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Flash Fiction


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I pack the last thing in my bag and walk out of the door, carefully shutting it behind me. Ruining my expectations, the sky is a dull shade of grey and slightly breezy. I’m late for the train by 13 minutes 45 seconds. Not bothered. I don’t want to catch the train. I’d rather walk. Maybe I should introduce myself now. Let’s just call myself Anonymous, it’s better to avoid unwanted complications. My age…never mind.

The road ahead is empty. No, it’s packed with people. Nobody notices me. They are busy doing whatever. I slow down, eventually stop. A middle-aged lady selling sweets. She’s slightly stooped. A light aroma fills the air. Peppermint and Jalebis. I turn my gaze to another man wearing a scruffy hat. Green with orange baubles. Hat seller. Behind him are another lot, talking loudly, practically screaming. I must’ve entered a market. It seems vividly bright. Clothes, jewellery, people….I continue walking. I have no business here. I reach the far end of the crowd. This is also the entry to the woods. Perfect. Adjusting my backpack, I step on the grass. This leads nowhere.

The landscape changes, so does the sky. Strays of soft afternoon sunlight fill the area. Minutes later, it seems as if the clouds had never existed. Strong winds billow, messing up my flyaway hair. There is a sharp pain in my left leg. I ignore it.

“Look, Look! It’s her, that awkward girl, reading a book. What a wimp.” One shouted.

“You bet she is. I wouldn’t be caught dead wearing that.”

“And look at her dog is better- looking. I’ll never take her on my team.”

“Agreed.” They snickered, went off.

The girl slammed the book shut. She’d heard everything. Miserable gits, she thought. Unfortunately, everybody liked them. They were the best players on the football team. Picking up her bag, she went to the window. The match was in an hour. She loved it. But now, she’d rather spend it in the library. Everybody hated that; wouldn’t come all the way there to pick on her. Walking there, sensed everyone’s eyes on her. She loathed being pointed at. It hit a nerve. Vice-principal found the begonia pot shattered on the floor, a bleeding kid. He sighed, jerking his head at the nearest door. The girl walked towards it. The others sniggered, even the one hit with the pot. The door read ‘detention’.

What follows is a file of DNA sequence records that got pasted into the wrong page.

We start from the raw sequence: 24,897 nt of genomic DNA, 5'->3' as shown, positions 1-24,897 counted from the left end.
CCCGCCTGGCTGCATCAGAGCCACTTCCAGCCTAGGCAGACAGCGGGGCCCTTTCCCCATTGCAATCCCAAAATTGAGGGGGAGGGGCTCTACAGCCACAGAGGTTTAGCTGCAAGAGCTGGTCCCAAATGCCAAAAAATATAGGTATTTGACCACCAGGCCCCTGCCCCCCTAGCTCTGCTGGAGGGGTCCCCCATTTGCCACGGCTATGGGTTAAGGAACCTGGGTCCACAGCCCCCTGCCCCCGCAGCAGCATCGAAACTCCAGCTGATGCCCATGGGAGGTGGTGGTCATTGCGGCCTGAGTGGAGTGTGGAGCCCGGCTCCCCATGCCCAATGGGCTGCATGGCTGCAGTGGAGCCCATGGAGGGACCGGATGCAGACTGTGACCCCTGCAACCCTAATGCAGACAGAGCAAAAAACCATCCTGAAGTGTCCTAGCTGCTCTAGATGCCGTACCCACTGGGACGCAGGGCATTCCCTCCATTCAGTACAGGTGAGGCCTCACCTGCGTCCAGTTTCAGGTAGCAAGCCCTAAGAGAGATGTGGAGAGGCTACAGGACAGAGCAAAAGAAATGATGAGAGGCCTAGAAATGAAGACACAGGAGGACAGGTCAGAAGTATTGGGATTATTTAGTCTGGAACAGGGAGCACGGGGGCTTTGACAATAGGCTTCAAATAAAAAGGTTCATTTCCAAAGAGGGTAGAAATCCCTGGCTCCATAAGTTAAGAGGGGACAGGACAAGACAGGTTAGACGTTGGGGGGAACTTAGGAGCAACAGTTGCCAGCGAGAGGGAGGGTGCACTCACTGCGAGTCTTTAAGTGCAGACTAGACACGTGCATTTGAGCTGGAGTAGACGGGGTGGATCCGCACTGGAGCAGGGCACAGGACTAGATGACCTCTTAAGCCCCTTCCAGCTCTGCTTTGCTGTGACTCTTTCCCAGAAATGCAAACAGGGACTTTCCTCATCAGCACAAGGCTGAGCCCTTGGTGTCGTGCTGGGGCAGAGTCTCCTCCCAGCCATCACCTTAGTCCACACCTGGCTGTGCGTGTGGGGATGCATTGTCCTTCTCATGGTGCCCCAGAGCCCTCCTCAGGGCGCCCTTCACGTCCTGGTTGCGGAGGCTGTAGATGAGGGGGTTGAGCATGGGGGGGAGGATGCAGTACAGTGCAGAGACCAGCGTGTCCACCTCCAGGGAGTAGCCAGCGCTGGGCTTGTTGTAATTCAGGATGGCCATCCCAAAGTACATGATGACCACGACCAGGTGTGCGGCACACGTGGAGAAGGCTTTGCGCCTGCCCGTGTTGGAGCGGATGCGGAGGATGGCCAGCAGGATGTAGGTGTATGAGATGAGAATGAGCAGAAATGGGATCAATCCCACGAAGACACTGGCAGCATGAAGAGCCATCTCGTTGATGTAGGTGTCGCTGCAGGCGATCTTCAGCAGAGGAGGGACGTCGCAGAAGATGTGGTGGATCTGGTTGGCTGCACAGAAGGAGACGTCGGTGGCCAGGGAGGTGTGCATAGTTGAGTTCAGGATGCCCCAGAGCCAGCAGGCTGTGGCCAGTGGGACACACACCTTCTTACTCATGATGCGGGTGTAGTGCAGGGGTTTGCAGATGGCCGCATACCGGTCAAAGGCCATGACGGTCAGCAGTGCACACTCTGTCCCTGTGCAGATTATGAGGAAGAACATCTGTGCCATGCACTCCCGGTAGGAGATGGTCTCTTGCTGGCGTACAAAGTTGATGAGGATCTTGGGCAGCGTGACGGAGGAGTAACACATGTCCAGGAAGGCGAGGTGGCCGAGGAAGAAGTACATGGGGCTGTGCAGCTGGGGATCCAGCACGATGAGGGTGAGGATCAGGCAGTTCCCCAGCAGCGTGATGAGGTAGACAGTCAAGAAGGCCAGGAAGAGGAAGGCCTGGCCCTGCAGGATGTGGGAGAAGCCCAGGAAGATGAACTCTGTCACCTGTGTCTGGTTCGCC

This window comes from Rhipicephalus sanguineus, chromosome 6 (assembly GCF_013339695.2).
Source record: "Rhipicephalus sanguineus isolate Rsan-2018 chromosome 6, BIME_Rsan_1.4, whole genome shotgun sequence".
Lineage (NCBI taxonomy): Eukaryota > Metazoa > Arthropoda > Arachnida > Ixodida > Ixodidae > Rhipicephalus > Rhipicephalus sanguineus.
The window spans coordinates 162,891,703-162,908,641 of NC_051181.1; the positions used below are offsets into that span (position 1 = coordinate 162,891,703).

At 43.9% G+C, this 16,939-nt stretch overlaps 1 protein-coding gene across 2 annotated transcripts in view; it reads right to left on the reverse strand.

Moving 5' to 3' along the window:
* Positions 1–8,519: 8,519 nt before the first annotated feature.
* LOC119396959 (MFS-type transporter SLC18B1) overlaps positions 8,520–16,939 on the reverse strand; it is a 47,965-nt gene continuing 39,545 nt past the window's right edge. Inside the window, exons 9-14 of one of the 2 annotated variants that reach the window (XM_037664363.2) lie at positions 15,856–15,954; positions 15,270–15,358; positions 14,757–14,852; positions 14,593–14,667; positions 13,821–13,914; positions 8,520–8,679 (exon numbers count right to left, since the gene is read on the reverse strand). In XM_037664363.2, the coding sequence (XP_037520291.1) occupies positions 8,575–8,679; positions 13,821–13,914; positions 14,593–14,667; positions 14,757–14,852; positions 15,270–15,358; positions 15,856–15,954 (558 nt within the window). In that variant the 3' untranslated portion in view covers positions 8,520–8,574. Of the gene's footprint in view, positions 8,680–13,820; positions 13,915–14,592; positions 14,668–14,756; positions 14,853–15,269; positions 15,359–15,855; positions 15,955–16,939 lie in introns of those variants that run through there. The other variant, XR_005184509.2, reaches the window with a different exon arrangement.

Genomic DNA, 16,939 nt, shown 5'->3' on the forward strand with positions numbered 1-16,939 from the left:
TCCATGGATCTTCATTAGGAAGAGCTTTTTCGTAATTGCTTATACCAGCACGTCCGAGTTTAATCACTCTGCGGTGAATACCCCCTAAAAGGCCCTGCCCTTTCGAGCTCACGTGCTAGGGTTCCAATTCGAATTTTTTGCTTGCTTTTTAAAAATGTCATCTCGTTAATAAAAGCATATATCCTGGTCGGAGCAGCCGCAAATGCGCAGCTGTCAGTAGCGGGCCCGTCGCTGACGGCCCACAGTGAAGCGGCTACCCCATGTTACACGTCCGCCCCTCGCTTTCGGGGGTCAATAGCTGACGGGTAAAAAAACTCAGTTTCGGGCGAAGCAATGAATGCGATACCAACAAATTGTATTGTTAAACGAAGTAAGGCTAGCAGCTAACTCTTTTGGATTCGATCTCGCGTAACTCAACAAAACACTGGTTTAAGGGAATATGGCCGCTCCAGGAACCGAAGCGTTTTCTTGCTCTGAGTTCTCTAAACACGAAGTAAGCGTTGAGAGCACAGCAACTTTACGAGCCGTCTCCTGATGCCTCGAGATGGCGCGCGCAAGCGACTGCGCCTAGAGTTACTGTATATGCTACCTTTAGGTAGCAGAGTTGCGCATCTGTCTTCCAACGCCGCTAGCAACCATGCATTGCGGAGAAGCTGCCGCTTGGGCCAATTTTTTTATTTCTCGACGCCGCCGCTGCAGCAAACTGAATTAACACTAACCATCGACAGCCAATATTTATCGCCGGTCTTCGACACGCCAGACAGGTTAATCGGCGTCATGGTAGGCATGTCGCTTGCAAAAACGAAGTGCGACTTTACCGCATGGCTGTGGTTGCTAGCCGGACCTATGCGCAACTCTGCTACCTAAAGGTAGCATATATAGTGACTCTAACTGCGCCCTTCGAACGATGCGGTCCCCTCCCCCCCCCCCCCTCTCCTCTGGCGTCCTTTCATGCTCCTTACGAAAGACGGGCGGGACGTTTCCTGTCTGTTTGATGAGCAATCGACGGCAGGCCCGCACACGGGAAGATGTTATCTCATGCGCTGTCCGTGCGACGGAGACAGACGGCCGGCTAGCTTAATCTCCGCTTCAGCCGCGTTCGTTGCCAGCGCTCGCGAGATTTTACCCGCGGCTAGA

The girl bent down to inspect her grades. Average. This can’t go on. But it has, for the past three years. Her ears went red. She stuffed it inside her bag, watching the smartest kid explain the answers. She promised herself she’d work hard. But she’d been saying the same thing. For the past three years. The flush darkened. The teacher patted the smartest kid on the back. This time, the hands went sweaty. The others clapped and laughed, not noticing. Later, she walked over to her only friend. Another awkward girl. Eyes closed, the latter was memorising the latest chapter.

“You could’ve done it before.”

She opened her eyes before closing them again. “I don’t have time.”

“Me neither.” The girl sat beside her, taking her books out.

“How long are you gonna sit here?”

I turn back. A man. He’s wearing tattered, shabby clothes. Has a smirk on his face, eyebrows with questions. Tall.


“Nothing, nothing, just…. I’ve been observing you.”

“Following me, you mean.”


“Sit.” I pat the grass. He does so. There’s an odd silence. He breaks it.

“You seem sad,” he says.

“I am.”


“You don’t have to know.”


“Lousy school. I hate that place.” I wince.

He nods, then mutters, “You wanna kill yourself, don’t you?”

“Don’t see any other choice.”

“It’s not nice, that.”

“Ironic coming from someone who’s already killed himself.” I look at him. He catches my eye. Chuckles softly. “Interesting point.”

I take my eyes off his brown ones, glancing ahead. “People don’t like me.”


“They make fun of me.”

“Damn right.”

“I’m terrible and useless.”

“Uh-huh. So, how will you do it?”

“Do what?”

“What you planned to do, of course. There are many ways, see. I jumped off a cliff. What about you?”

“I thought you said it wasn’t nice.”

“Yes. But it’s your choice.”

“I don’t know.”

He nods and stretches. Yawns widely. “Brilliant. Take your time.”

“What about you?”

He shrugs.

I look sideways to look at him. Empty. I glance at my watch. I yawn before getting up, picking up my bag, brushing the grass off my clothes. I begin walking back. The sky is now deep navy with a hint of crimson, bright stars and constellations twinkling.











Aishani Biswas

Aishani Biswas is a high school student from India. Her works have appeared in - an online blog, “9 Stories by Under 18 Authors- Kindle Edition by Tell Me Your Story”, and one of her works was selected for “TMYS Review September 2020”. Her works can be found at:

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